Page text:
The author graduated as Mechanical Engineer from Bhagalpur College of Engineering in 2006. Since then he has been working as a Design Engineer for Hindustan Aeronautics Ltd in Bangalore
Kalicharan's Veda lends a cogent and sensible understanding to the Rig-Veda and unearths
comprehensively the superstructure of the system of thought encoded therein. The material is developed linearly in a fabric of fine arguments rendered with extreme care: therefore, it is only near the end of the book that the full glory of the underlying beauty is uncovered. An attempt, though, is made here to outline the chapter-wise progression, avoiding at the same time the pitfall of trivialisation.
1. Rig- Veda: A general Introduction
Here, a short fact-file about the Rig-Veda is included for the benefit of a general reader.
2. Chapter 0: Start
An outline of the purport, methods and assumptions of the book is presented. However, this chapter doesn't represent, by any means, the gist of the chapters to follow.
3. Chapter 1: Truth, Love, Beauty
Building upon the previous chapter, a basic yet potent tool is developed as the guiding principle of all thought-ventures undertaken in the subsequent chapters.
4. Chapter 2: Pusan
The ground-work of the previous chapter lands the reader directly into the thick of the Vedic truths, although hymns are selected pedagogically to ensure that the initiation is short, smooth and easy.
5. Chapter 3: Soma
Here, the concept of Triple Heaven is developed as a twin-counterpart to the concept of Triple Earth. Finally, Heaven-Earth is understood as a single system.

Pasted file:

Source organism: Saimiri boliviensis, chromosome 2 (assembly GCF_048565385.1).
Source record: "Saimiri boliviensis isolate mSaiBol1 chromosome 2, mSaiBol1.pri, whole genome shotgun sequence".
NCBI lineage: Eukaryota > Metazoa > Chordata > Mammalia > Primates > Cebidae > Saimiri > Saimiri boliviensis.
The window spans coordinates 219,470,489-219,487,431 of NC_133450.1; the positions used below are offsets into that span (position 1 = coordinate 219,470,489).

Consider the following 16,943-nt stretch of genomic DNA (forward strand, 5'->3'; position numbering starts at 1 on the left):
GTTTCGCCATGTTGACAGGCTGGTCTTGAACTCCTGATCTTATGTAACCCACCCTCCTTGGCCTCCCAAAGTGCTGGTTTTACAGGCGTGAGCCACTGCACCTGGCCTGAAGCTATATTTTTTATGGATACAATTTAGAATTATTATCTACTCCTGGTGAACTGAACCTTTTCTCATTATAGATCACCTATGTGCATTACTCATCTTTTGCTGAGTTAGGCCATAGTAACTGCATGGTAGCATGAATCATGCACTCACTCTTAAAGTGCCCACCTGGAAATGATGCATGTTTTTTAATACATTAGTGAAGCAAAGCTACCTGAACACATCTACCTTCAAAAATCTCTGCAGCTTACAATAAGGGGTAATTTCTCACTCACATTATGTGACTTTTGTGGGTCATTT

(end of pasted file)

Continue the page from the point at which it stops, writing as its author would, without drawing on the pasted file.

6. Chapter 4: Sapta (Seven) Chakra
The material developed so far is compared and validated against the time-tested spiritual techniques in the practice of Yoga.
7. Chapter 5: Asoini Kumar
We march ahead confidently. In the process, the important but long-forgotten "Principle of Node" is discovered which firmly establishes the Veda on a superlative pedestal.
8. Chapter 6: Agl1i
Agni is the key to the understanding of the Veda. The treasure-box is unlocked; the objective and the subjective begin to melt into each other, and it is here that we begin to sense that we have truly arrived.
9. Chapter 7: Savitar
Next, Agni leads us to Savitar, who represents a realm inhabited by the three ecumenical Goddesses, The concept of Universal Mother is also elaborated,
10. Chapter 8: Brahntanaspaii
We delve into the deepest of the mysteries - the mystery of Time, of the Absolute.
11. Chapter 9: Yama- Yami
The lost truth of Siva-lingam is rediscovered. The other methods for the expression of the same idea in the Veda are also explained.
12. Chapter 10: Aruaman
Aryaman, finally, completes the journey by furnishing just the right amount of symmetry required to settle the map of Reality.
13. Chapter 11: Aditi
The complete Reality, the whole picture, the Alia and Omega, are all known by a single word" Aditi" in the Veda. Aditi is clearly seen, in any context, as reigning supreme, and as a living sum of all truths.
14. Chapter 12: The Sacred Thread
The Secrets coded within the mechanisms of the Sacred Thread and the Gayatri Mantra are revealed by making good use of the insight developed so far. Moreover, it is shown how these two were absolutely essential - and were purposely made so for the recovery of the truth of the Veda.
15. Chapter 13: Rbhus
The inescapable conclusions about the nature of the Vedic Society are discussed - even as we remain within the perimeter of the scope and purpose of the book.
16. Chapter 14: Veda unleashed
Here, the most enigmatic of the hymns are selected and explained. No new material is developed, but it becomes evident that ours is not a mere interpretation; after all, the Veda uses a variety of expressions to explain the same truths, the truths of which we are aware by now.